Some map readers might argue that it's more of a North Texas reservoir than a Central Texas one, but there's one bona fide crappie hotspot lying within the triangle created by San Antonio and Houston on the south and the Dallas/Fort Worth Metroplex on the north: sprawling Richland-Chambers Reservoir, whose crappie fishing can be rated as nothing short of excellent.

"Overall, I'd have to give a thumbs-up for crappie anglers across the state." --Bill Provine, TPWD

"It's a good crappie lake," Provine said. "I think it's kind of both a numbers lake and a trophy lake. It's right up there with Fork and Sam Rayburn, and is a place where you have not only a good chance at a limit, but also some really big slabs too."

The only problem with Richland-Chambers was that, as of press time, it fell within the areas of north and northeast Texas plagued by drought during the last half of 2005. Because of that, R-C stood nearly 5 feet below normal as this was written. Provided that some decent early-spring rains will have bumped the reservoir's level back up, look for a solid year of slab fishing at this gargantuan slab factory near Corsicana.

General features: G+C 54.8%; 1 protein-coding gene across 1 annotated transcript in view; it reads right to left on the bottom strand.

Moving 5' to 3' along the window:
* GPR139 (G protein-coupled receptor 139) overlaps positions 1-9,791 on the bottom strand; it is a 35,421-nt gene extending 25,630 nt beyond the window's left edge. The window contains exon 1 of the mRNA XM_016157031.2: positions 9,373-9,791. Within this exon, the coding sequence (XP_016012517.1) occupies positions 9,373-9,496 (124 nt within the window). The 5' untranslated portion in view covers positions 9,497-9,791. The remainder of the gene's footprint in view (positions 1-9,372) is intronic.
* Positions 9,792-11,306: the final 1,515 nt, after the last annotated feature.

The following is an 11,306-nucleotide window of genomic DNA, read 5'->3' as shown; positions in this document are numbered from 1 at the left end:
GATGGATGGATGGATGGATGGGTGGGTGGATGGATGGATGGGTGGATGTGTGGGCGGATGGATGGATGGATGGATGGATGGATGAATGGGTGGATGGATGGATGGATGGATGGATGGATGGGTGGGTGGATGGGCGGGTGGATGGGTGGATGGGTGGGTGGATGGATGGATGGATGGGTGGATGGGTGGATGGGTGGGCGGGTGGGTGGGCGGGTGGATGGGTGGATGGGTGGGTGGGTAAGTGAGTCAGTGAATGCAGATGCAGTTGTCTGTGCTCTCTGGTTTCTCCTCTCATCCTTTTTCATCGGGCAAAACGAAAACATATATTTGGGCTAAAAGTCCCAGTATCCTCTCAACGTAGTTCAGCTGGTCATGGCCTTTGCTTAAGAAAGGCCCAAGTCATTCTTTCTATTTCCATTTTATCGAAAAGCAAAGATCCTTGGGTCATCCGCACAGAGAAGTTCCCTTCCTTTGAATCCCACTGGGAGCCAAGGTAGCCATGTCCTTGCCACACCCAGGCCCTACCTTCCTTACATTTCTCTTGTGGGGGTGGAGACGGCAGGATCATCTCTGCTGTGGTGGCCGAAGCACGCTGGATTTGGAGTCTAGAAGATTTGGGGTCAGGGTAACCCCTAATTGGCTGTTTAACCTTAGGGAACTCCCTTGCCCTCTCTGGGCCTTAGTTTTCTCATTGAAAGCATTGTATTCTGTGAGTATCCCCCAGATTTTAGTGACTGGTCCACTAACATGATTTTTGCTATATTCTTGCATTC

NORTH TEXAS

When I think of North Texas crappie waters, there's certainly no shortage of candidates lying within easy driving distance of the D/FW Metroplex.

For starters, crappie-producing machines like Lake Lavon, Lake Lewisville, Lake Ray Roberts and Lake Texoma immediately come to mind. Other smaller, lesser-known waters like Lake Amon G. Carter, Lake Arlington, Eagle Mountain Lake, Lake Mineral Wells, Navarro Mills Lake, Lake Nocona, White Rock Lake, and Lake Worth also produce plenty of crappie for the fish fryer each spring. In fact, only one bona fide crappie star of the past -- Lake Bridgeport -- seems to have fallen off appreciably over the last few years.

"I think we'll have a good year in North Texas," said Bruce Hysmith, a regional TPWD inland fisheries biologist stationed at Lake Texoma. "If we get a lot of rain, it would be an A."

The only problem in this region, as of press time, was the severe drought gripping much of North Texas that had by the time this story was written, driven some of the area's reservoirs' water levels below normal. But, Hysmith noted, anglers ought to bear in mind that having low water levels isn't always a totally bad thing for a fishery.